Don't ask me what my favorite film is. It's like asking a parent which child is the favorite.

Welcome to my film blog. I strive for a synthesis of good/bad and theoretical criticism.

Saturday, February 15, 2014


The Technological Erosion of Human Relationships

A Review of Her

By Daniel Carstens

Valentine's Day. I put the kids to bed and sat down to watch a movie. I had not been able to catch Her when it was in the theater, and my desire to watch all of the Best Picture nominees required me to download a bootleg. Going in, all I knew about the film was that Joaquin Phoenix played the lead role (which was extremely unusual, I knew at least the premise of all the other Best Picture nominees prior to watching). So, on Valentine's Day evening, I curled up in bed with my laptop and watched Her. I had no idea how ironic this was.

Her is set in the not-too-distant future. Theodore (Phoenix) works for a website that writes “handwritten” letters for people. He writes other peoples' love letters. A new computer operating system is invented (called OS 1, not-so-subtly nodding to Apple), that thinks intelligently and independently. It adapts and evolves. It verbally communicates with the user. It's essentially Siri, able to actually think and evolve psychologically. Theodore has been separated from his wife for a year, but has been unable to move on emotionally and sign the divorce papers. He occasionally interacts with women, but it is clear that he is unable to have a normal human relationship. Theodore gets his new OS and gives it a female voice. Samantha (as she calls herself, and voiced by Scarlett Johansson) becomes emotionally attached to Theodore, and he reciprocates. They begin to “date,” and the audience later learns that the practice of dating an OS is becoming extremely common. They fall in love.

Naturally, problems arise, which I won't delve into, but all is not perfect in his relationship, yet he will not give it up. His long-time friend, Amy (Amy Adams, in the role she should have been Oscar-nominated for) leaves her husband, over a meaningless argument. It is soon clear (to the audience) that she and Theodore have an emotional connection, but Theodore is so engulfed in his relationship with Samantha, and Amy begins to grow fond of her OS, that the two do not even consider a real, human relationship.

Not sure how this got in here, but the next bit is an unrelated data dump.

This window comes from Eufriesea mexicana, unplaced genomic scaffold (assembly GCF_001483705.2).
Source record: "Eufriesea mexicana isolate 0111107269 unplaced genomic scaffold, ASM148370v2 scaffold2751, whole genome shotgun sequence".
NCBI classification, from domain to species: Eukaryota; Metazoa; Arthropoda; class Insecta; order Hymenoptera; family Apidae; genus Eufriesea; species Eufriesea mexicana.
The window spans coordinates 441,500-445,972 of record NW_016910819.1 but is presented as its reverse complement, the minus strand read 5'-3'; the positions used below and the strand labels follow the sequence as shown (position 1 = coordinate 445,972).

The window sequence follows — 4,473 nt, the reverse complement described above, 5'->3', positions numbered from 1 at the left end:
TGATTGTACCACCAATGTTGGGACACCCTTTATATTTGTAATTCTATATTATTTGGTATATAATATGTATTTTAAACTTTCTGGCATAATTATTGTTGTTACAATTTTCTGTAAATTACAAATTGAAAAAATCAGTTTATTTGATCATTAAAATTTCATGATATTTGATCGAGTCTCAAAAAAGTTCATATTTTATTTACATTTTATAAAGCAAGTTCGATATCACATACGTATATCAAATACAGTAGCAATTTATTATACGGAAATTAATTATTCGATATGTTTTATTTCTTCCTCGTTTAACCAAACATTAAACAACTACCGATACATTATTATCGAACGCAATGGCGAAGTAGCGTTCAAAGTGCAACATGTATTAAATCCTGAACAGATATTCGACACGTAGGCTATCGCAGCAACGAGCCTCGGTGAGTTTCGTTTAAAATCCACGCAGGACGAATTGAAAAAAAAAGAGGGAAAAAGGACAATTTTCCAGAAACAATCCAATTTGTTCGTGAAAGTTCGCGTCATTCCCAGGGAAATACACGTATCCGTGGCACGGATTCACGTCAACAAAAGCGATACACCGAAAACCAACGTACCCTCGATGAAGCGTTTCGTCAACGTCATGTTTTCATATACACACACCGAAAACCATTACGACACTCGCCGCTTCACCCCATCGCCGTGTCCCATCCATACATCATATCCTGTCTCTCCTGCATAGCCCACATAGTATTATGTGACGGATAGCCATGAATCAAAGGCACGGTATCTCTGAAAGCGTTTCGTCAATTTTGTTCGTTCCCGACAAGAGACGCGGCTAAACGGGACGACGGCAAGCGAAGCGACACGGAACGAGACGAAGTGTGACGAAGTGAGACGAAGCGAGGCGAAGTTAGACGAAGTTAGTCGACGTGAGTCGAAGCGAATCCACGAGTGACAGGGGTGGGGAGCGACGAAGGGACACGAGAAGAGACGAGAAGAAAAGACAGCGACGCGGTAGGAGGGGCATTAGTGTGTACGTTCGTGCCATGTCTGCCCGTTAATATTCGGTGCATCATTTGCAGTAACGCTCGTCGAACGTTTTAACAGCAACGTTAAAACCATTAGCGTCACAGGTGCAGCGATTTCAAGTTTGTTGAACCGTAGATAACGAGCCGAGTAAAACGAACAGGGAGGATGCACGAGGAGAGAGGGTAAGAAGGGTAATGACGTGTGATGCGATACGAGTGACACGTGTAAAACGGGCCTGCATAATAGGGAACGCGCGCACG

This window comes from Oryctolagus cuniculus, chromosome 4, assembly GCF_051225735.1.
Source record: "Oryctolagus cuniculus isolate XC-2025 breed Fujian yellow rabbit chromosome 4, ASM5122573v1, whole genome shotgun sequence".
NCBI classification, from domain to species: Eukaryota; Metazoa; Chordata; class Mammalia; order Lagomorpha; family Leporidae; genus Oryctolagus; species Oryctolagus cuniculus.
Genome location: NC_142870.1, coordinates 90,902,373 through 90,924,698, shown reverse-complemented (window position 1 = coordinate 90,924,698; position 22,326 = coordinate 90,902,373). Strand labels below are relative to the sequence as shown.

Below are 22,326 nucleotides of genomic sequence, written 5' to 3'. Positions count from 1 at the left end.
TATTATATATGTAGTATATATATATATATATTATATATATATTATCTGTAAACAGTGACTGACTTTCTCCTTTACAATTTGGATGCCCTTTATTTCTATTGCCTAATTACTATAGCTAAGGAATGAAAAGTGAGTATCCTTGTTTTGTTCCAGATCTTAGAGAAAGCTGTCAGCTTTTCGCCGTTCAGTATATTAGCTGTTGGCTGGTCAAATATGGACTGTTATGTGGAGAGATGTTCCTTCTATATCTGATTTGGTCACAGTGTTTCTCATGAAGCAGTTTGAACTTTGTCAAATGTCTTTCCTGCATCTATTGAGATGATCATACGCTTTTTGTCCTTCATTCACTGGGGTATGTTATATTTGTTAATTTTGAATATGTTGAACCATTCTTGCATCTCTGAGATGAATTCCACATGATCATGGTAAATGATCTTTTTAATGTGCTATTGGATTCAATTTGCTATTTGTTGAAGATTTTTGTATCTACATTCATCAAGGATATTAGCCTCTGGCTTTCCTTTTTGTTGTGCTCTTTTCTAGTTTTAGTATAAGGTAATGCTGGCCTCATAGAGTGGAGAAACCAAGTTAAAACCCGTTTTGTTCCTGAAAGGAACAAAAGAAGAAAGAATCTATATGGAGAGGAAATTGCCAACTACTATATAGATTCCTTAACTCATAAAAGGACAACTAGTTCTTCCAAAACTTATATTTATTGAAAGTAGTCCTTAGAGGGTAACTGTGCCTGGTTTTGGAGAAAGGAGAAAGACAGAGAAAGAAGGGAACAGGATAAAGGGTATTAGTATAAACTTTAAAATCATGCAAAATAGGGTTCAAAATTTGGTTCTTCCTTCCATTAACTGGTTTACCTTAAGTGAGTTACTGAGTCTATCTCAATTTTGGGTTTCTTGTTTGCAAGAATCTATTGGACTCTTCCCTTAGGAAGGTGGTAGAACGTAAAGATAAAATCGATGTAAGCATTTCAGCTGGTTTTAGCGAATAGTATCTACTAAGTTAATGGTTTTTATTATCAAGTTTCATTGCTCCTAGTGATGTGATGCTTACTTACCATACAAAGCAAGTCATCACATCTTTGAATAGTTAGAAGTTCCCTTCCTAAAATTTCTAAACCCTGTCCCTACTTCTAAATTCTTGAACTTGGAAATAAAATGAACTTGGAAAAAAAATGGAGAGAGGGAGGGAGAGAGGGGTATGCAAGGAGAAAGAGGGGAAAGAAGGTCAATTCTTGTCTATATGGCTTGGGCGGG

The themes are clear. Our technology often prevents us from having real human relationships. A walk across a college campus evidences this. About one in ten students will be walking while staring at their cell phone. It would not be a stretch to say that half of students sitting alone are engrossed in their phones. How many potential relationships are thwarted by technology? We may connect with more people now via social networking, but the number of relationships that transcend status updates and texting are decreasing. There is a website that tells us how long we have spent on Facebook since its inception, and for many the figure is measured in weeks. Online dating has led to plenty of relationships, but it removes the pre-dating human interactions of asking people out (even striking out is still interaction). While we have not yet reached the stage of dating our computers, it is not far from feasibility. I know people who are addicted to technology. Constant phone-checking, even at extremely inappropriate times, is rampant. Actual dating of technology is not far-fetched. Her's power is its believability.

Theodore and Samantha do genuinely connect emotionally. The effect is far different than Hal from 2001: A Space Odyssey, where intelligent computers that control our lives are to be feared. Writer/director Spike Jonze entices us with a relationship that is as genuine, perhaps more genuine, than most human relationships ever become. That is perhaps even more disturbing than Hal. If computers attempt to overpower us physically, we will fight back. When they overpower us emotionally, we don't even realize that anything is wrong. We still feel in control, even though the technology has overtaken us, to the detriment of our human relationships.

After the film ended, I realized the irony of my situation, watching Her while laying in bed with my laptop, on Valentine's Day nonetheless. And while having children gives me an excuse, it caused me to seriously ponder how technology interferes with my own human interactions. If texting and Facebook did not exist, would I make it a point to see my friends in person more often? If the technology for downloading movies to watch at home did not exist, would I have made it a point to see Her in the theater, around actual people? Would I have tried to get a babysitter and go out on Valentine's Day? If ebooks and online journal, newspaper, and magazine databases did not exist, would I visit the library more, around real people? What relationships have I missed out on because of technology? Her is a fantastic film that cannot be watched without causing one to question how technology has affected the human relationships in his/her life.

No comments:

Post a Comment